Why Travel to Hunt?
Every state in FarWide’s database has non-resident hunting licenses. These licenses are often more expensive and limited in season dates or draw odds than resident licenses. So why would someone want to leave areas they are familiar with to hunt somewhere else?
The most obvious answer is to pursue a species whose range doesn’t overlap their own. For example, a hunter from Alabama won’t happen across a Moose down there but could try for one in Montana, Wyoming, or Maine.
Another reason to travel is to get a kick start on the hunting season. Getting an early start is particularly appealing to waterfowl hunters who might not see birds for months after seasons are underway in northern states. A hunter could start early in North Dakota whose nonresident duck season opened on September 29th then move into Nebraska with a duck season that opened on October 6th. A truly passionate hunter could follow the migration to Texas where they can hunt ducks until January 27th of next year. If done correctly this could turn the regular duck season into a long chase spanning every latitude of our nation.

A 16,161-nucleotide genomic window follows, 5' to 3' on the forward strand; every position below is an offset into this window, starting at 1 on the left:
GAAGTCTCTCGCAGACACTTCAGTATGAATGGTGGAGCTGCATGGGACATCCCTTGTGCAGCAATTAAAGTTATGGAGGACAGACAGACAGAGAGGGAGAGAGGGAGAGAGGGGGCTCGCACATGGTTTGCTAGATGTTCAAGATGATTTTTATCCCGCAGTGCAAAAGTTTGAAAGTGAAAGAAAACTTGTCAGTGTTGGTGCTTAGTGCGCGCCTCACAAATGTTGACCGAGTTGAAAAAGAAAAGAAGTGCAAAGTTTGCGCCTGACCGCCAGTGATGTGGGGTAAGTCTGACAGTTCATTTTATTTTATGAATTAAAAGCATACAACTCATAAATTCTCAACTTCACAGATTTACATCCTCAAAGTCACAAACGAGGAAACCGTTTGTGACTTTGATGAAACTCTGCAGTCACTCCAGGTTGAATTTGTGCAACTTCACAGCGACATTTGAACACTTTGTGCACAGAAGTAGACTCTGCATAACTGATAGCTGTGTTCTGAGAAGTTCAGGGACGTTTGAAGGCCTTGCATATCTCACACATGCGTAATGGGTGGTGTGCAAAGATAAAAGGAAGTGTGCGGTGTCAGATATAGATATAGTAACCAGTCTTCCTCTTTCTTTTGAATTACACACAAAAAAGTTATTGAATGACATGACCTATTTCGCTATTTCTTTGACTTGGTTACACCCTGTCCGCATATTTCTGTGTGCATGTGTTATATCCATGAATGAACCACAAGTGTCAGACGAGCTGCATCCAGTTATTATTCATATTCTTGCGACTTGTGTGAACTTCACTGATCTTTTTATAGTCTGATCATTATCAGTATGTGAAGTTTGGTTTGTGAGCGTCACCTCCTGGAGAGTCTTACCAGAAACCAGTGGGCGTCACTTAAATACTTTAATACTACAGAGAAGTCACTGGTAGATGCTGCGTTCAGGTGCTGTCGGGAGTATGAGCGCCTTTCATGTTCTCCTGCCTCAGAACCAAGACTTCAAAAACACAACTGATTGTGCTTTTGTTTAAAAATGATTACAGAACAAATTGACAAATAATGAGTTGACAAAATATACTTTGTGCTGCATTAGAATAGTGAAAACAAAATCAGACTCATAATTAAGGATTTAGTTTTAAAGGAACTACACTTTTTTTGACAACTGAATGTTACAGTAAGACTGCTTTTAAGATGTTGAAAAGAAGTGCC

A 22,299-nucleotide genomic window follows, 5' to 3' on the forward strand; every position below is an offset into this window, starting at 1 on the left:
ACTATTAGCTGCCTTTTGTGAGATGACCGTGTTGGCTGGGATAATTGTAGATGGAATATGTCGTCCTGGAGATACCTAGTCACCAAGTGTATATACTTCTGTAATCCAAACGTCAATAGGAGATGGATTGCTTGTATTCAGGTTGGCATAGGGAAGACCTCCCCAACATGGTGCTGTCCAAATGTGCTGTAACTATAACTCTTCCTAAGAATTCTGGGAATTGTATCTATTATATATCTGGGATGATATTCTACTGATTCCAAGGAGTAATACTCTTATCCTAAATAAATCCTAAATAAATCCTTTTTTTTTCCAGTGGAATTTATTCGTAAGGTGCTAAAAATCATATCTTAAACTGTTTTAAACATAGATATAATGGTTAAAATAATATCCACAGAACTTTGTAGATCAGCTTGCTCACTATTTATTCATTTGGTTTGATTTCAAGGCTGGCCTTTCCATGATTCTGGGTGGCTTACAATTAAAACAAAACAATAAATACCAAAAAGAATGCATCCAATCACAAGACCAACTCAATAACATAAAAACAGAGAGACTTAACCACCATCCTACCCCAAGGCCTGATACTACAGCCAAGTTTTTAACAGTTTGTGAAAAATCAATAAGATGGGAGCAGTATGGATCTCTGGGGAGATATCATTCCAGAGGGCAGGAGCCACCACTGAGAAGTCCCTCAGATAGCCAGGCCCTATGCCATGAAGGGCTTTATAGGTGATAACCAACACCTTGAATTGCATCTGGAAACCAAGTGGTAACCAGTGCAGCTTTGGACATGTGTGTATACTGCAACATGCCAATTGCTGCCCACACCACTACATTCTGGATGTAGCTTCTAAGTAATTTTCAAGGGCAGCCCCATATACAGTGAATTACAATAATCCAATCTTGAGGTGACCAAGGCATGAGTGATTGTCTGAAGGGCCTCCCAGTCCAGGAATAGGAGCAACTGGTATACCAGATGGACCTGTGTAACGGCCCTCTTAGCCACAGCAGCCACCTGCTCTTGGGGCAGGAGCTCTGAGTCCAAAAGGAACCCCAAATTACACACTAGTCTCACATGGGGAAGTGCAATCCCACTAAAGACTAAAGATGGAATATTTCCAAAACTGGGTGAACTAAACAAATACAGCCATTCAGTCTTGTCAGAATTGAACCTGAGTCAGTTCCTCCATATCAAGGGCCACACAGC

Alas, most have responsibilities which would prevent such an exciting trip. So maybe the average hunter is more apt to take a short trip to hunt with friends and family. Many states have licenses designed for this such as a 3-day Non-Resident Hunting License in South Carolina, or the Come Home to Hunt license in Montana.
When you are ready to take a trip to a different area, start and end your trip with FarWide. Pick your new state, pick your species and then dig into the regs. Use FarWide to figure out what dates you can hunt, what licenses you need, and where you can access public or private land. Once you’re on the hunt use FarWide to navigate and save points of interest. Label each point, take notes on them and share them with friends. Any day afield in a new area will be exciting, but make sure FarWide is there to help along the way.8mm56